References:

1.         Chou R, Deyo R, Friedly J, Skelly A, Hashimoto R, Weimer M, Fu R, Dana T,

Kraegel P, Griffin J, Grusing S, Brodt E. Noninvasive Treatments for Low Back Pain [Internet]. Rockville (MD): Agency for Healthcare Research and Quality (US); 2016 Feb. Available from http://www.ncbi.nlm.nih.gov/books/NBK350276/


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2.         Chou R, Huffman LH, American Pain Society, et al. Medications for acute and chronic low back pain: a review of the evidence for an American Pain Society/American College of Physicians clinical practice guideline. Ann Intern Med. 2007;147(7):505-14.

3.         Chou R, Huffman LH, American Pain Society, et al. Nonpharmacologic therapies for acute and chronic low back pain: a review of the evidence for an American Pain Society/American College of Physicians clinical practice guideline. Ann Intern Med. 2007;147(7):492-504.

4.         Chou R, Qaseem A, Snow V, et al. Diagnosis and treatment of low back pain: A joint clinical practice guideline from the American College of Physicians and the American Pain Society. Ann Intern Med. 2007;147(7):478-91.

Table 1

Study Outcomes:

  • Reduction or elimination of low back pain
  • Related leg symptoms
  • Improvement in back-specific and overall function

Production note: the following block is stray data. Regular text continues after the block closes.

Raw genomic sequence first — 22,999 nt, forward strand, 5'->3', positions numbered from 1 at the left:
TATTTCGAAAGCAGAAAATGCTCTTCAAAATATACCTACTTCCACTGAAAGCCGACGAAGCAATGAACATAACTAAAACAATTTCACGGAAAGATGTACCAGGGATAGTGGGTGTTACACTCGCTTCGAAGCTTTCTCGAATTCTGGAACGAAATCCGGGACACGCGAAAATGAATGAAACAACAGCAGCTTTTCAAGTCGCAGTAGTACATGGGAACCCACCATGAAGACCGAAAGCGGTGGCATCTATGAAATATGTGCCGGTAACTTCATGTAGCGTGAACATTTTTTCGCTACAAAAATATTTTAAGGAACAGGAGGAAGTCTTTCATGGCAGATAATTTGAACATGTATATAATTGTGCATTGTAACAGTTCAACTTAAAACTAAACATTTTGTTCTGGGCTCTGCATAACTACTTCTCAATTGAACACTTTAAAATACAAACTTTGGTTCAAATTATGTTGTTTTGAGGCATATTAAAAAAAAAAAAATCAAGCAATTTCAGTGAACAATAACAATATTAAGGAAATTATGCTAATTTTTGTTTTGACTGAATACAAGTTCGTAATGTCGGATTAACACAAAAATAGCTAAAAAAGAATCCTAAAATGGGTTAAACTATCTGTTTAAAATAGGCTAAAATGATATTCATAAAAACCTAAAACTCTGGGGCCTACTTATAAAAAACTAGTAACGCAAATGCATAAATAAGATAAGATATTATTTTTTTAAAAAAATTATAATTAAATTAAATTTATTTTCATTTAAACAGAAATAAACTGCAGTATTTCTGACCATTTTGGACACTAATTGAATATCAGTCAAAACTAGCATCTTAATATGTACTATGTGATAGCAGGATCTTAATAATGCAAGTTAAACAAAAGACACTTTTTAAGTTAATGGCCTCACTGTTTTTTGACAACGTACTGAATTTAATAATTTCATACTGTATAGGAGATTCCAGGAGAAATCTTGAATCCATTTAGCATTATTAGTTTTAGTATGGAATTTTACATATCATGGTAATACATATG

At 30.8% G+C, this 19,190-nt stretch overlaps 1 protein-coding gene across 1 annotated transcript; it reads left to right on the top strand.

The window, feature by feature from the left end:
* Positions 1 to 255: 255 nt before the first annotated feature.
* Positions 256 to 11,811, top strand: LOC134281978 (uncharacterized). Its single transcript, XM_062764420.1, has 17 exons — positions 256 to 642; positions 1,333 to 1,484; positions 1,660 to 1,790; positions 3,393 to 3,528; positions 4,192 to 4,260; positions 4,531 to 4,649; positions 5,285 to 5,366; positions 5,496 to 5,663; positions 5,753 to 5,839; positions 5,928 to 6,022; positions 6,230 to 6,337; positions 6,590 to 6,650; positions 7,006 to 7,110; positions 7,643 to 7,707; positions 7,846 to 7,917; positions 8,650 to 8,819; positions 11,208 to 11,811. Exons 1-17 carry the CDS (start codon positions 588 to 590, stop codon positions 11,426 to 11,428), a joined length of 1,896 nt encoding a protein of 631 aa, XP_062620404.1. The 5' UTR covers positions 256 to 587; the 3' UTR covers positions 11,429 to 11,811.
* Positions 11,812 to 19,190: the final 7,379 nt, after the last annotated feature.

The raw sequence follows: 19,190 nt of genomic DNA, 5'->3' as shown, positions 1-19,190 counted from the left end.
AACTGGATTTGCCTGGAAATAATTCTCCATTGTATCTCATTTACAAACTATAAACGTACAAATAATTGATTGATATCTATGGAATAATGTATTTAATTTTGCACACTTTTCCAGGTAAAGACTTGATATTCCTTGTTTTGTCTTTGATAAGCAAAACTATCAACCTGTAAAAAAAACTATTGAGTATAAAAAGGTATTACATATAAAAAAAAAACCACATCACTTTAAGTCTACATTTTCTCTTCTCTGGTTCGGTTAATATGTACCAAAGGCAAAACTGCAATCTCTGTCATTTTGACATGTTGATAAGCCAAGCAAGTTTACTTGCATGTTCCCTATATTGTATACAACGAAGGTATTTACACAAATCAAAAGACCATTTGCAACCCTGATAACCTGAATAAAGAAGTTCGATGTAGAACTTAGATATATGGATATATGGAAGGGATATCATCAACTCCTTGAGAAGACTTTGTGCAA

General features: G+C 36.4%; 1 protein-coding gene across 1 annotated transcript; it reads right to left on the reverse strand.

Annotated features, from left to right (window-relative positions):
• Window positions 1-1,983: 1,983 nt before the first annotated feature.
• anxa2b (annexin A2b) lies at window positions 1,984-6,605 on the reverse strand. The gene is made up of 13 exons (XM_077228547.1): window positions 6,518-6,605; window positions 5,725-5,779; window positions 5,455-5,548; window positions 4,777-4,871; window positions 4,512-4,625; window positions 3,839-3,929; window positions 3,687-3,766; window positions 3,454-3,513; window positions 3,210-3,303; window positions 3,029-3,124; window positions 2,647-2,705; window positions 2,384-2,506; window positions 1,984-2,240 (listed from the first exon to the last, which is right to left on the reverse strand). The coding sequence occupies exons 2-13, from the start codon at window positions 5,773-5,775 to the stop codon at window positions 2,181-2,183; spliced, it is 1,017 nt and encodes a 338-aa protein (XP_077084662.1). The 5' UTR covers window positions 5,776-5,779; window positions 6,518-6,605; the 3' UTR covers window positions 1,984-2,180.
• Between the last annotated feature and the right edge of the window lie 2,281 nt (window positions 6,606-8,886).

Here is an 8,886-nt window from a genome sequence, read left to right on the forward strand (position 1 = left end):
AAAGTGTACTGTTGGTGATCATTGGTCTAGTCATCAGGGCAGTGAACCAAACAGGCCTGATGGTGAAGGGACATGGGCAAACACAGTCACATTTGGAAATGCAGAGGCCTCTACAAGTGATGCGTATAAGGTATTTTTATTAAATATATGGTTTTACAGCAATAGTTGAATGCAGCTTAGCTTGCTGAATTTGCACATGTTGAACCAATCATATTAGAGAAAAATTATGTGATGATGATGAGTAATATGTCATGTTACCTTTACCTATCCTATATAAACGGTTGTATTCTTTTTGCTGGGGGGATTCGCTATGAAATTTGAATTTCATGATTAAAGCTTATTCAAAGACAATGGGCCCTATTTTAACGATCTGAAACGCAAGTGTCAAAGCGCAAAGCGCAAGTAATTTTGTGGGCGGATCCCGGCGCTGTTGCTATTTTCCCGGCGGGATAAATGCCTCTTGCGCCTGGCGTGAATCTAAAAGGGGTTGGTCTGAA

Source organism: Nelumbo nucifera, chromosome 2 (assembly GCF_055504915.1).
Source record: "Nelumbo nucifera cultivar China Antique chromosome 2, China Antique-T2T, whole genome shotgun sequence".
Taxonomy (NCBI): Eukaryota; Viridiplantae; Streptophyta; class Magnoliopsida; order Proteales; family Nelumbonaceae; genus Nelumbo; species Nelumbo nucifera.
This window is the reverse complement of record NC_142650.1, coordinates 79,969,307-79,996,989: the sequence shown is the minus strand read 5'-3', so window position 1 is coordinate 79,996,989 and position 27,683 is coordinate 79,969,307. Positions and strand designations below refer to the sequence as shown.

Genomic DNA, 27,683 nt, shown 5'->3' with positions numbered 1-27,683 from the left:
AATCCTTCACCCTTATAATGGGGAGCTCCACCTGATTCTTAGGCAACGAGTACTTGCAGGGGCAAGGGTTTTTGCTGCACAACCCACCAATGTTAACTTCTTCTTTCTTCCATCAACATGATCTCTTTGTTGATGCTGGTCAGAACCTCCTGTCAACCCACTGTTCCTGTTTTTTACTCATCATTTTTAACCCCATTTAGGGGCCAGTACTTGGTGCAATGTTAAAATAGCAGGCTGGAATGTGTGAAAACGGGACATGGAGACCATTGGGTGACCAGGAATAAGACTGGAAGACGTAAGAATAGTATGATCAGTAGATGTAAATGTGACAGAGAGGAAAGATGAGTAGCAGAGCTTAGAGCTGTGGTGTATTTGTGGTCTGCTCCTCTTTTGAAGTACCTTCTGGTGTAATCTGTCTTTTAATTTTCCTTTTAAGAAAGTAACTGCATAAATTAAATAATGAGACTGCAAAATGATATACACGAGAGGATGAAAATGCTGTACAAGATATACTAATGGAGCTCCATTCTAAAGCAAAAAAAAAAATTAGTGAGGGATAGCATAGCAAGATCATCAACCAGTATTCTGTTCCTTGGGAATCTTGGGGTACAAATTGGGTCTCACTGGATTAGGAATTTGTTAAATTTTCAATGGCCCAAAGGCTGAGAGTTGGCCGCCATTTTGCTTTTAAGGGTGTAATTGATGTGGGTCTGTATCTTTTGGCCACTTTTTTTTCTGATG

• Improvement in health-related quality of life
  • Reduction in work disability/return to work
  • Global improvement
  • Number of back pain episodes/time between episodes
  • Patient satisfaction
  • Adverse effects
    • Serious (eg, anaphylaxis with medications, neurological complications, death)
    • Less serious

Table 2 

Pharmacologic Interventions Studied for Low Back Pain

  • Acetaminophen
  • Nonsteroidal anti-inflammatory drugs (NSAIDs)
  • Opioids
  • Skeletal muscle relaxants
  • Benzodiazepines
  • Antidepressants
  • Antiseizure medications
  • Systemic corticosteroids
  • Topical/patch-delivered medications

Table 3

Nonpharmacologic Interventions Studied for Low Back Pain

  • Psychological therapies
  • Multidisciplinary rehabilitation
  • Spinal manipulation
  • Acupuncture
  • Massage
  • Exercise and related therapies
  • Various physical modalities (ultrasound, transcutaneous electrical nerve stimulation, electrical muscle stimulation, interferential therapy, heat, and ice, traction tables/devices, back supports/bracing)
  • Yoga Magnets
  • Low-level lasers

Table 4

Review Findings: Pharmacologic Interventions

Condition Pharmacologic Agent Finding Strength of Evidence
Acute low back pain
NSAIDS More effective than placebo, no intervention, or usual care Low to moderate
Skeletal muscle relaxants More effective than placebo, no intervention, or usual care Moderate
Opioids More effective than placebo, no intervention, or usual care Low
Exercise More effective than placebo, no intervention, or usual care Low
Superficial heat More effective than placebo, no intervention, or usual care Moderate
Acetaminophen No more effective than placebo Low
Systemic corticosteroids No more effective than placebo Low
Chronic low back pain
  • NSAIDS
  • Opioids
  • Tramadol
  • Duloxetine
  • Multidisciplinary rehabilitation
  • Acupuncture
  • Exercise
  • More effective than placebo, sham, no treatment, usual care, or wait list Moderate
  • Benzodiazepines
  • Psychological therapies
  • Massage
  • Yoga
  • Tai chi
  • Low-level laser therapy
  • More effective than placebo, sham, no treatment, usual care, or wait list Low
    Spinal manipulation As effective as other active interventions Moderate

    NSAIDS=nonsteroidal anti-inflammatory drugs